Let 'em Eat Cake (Part I)
by Gilles d'Aymery

October 3, 1999

Possibly the least reported legislation signed by President Clinton this past week was the salary increase for the members of Congress, Cabinet secretaries, top executives of the executive branch and, following the old saying that generosity starts with oneself, for both the Vice President and the President. The legislation was signed on September 29. The New York Times reported it in an 8-line AP news brief, buried on page A19. With the strike of his pen, President Clinton increased the salary of the president, starting in 2001, by a mere 100%, from $200,000 to $400,000 per year.

Not bad pocket money for a White House resident who gets the tab for his rent, living expenses, transportation, foreign travels, vacations and all, picked up by the tax payers! Irony aside, this increase brings the compensation of the nation's chief executive more in sync with the richest 1% of U.S. households, which averages over $500,000 a year in after-tax income.

The eulogists of free market and globalization will argue that it's only fair that our chief executive shares his part of the wealth he helped create. With greater wealth, they'll contend, there is a higher level of development that correlates with more democracy. Everybody wins. Whether it is trickle-down economy a la Reagan or Clintonite Third Way, we, as a whole, are the beneficiaries of this vast prosperity. The Democrats believe this, the Republicans believe this, and for the most part, the people, with the help of the pundits' daily pounding of the official line, believe this.

And for those who wonder why one would believe anything when one can doubt, there are the facts. And those facts were presented a month ago in an analysis of the Congressional Budget Office income figures for the past 22 years by the Center on Budget and Policy Priorities. The facts are that in 1999, four out of five U.S. households earn less than they did in 1977.

Here is the CBPP's table representing the growing income disparity in the USA:

Share of all income $ Average of After-tax income (e) Change
  1977 1999 1977 1999  
5.7% 4.2% 10,000 8,800 - 12%
11.5 9.7 22,100 20,000 - 9.5
16.4 14.7 32,400 31,400 - 3.1
22.8 21.3 42,600 45,100 + 5.9
44.2 50.4 74,000 102,300 + 38.2
The 1% highest
7.3 12.9 234,700 515,600 + 119.7

What do these figures mean? In short, they mean that sixty percent of the American people are worse off than they were 22 years ago and that close to seventy-two percent of all income is earned by forty percent of households. It also means that the wealthiest 2.7 million have as much to spend as the poorest 100 million.

The situation is worse when wealth, that is, the ownership of all assets, is compared. According to the State of Working America 1998-1999, ninety-five percent of the U.S. households experienced either flat or falling growth in wealth over the period 1983-1997. Over seventy percent of the entire wealth of this country is concentrated in less than ten percent of U.S. households.

When the ratio of CEO pay to factory worker pay is compared the trend is unsurprisingly similar. In 1965, the ratio was 44 -- that is to say a CEO was paid 44 times the pay of an average worker (source, Wall Street Journal, 04/11/96). In 1997, the ratio was 326 (source, Business Week, 04/20/99). A year later, in 1998, a U.S. CEO of the 365 largest companies made in average 419 times more than a worker.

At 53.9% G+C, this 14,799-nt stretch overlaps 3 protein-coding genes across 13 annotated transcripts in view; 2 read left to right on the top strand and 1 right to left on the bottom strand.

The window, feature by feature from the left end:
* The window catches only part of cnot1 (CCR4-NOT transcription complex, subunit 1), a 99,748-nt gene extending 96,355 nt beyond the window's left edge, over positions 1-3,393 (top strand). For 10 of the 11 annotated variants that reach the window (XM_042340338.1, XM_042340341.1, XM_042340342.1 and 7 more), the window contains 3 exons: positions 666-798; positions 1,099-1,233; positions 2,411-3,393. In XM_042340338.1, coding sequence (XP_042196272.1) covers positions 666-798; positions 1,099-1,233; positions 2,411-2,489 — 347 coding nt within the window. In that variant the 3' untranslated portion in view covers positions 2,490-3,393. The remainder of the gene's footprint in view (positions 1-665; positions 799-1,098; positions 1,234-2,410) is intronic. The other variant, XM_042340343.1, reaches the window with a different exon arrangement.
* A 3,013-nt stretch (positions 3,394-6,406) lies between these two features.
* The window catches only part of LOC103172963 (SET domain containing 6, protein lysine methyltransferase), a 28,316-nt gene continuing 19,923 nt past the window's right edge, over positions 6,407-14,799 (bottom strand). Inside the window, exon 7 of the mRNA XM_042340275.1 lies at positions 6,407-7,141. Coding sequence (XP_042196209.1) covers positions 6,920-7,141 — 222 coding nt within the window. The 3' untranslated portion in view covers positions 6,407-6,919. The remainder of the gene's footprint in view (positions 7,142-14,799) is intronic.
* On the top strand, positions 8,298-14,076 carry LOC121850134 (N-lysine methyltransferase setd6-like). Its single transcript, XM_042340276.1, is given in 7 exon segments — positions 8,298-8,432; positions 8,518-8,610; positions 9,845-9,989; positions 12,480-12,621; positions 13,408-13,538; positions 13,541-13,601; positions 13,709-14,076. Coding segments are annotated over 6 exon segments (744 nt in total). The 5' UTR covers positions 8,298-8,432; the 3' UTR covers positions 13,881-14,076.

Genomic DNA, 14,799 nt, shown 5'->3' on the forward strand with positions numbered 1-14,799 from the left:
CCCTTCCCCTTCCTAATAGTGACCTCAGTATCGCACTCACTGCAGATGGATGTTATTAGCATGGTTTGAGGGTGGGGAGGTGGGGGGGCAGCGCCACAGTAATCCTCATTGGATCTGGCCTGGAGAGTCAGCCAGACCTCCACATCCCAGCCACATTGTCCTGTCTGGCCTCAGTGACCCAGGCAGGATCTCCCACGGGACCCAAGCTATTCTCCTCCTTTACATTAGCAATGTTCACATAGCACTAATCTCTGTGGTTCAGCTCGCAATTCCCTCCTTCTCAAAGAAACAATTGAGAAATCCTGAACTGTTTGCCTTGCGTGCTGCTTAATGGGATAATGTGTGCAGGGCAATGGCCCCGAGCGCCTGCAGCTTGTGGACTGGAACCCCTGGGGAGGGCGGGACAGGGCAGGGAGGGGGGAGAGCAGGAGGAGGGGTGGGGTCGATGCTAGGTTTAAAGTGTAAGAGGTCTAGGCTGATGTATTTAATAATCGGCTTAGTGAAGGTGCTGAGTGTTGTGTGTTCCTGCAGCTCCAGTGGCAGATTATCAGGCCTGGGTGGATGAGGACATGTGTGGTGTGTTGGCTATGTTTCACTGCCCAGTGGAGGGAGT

Almost ninety percent of all stock and mutual funds are owned by the wealthiest 10% of the population. Same figures for the bond market...

And on, and on, and on.

The September 27 issue of Time Magazine has a special report on getting rich DOT com, where it dissects the sub-35 billionaires (people who become billionaires before age 35. This is the latest cool thing to achieve). In its June 14 issue, Newsweek ran an excerpt of the SILICON BOYS, a book by David Kaplan which started thus: "There's rich, there's filthy rich--and then there is Woodside." Woodside is a small town in the Bay Area, about 25 miles South of San Francisco, where many a Silicon Valley tycoon and Venture Capitalist has his -- and her -- multi-million dollar home, sweet home, nested in the idyllic wooded community. At the local store you can buy a $1,500 bottle of vinegar or an $18 per pound ostrich salami. A cheap property goes for $850,000, house included. Mr. Kaplan writes that were Woodside a nation, its 5,225 residents would rank among the world's 12 largest.

Woodside is bordered by colonies of both legal and illegal Mexican immigrants whose main occupation is to tend to the gardens of the wealthy, at $5.75 an hour -- the legal minimum wage (the minimum living wage is $7.15 an hour, allowing a family of four to live above the poverty line). A few miles away, on the other side of Highway 101, the main artery joining San Jose and San Francisco, people live in mobile homes, in trailer parks.

In the middle are the people who dream of Woodside and are three pay checks away from bankruptcy.

This is also an area that has more cops per capita than anywhere else in the nation. Fortress America in a microcosm...

In many ways, Woodside is to the USA what the USA is to the world, wealth surrounded by subservient poverty. Woodside has its cops, the USA has its armed forces.

Is our president worth $400,000? Is the party line believable? Is democracy strengthened?

We'll answer those questions in our next column.


Part II


Resources on the War in Yugoslavia and its Aftermath


Articles Published on Swans Regarding the War in Yugoslavia and its Aftermath

Published October 3, 1999
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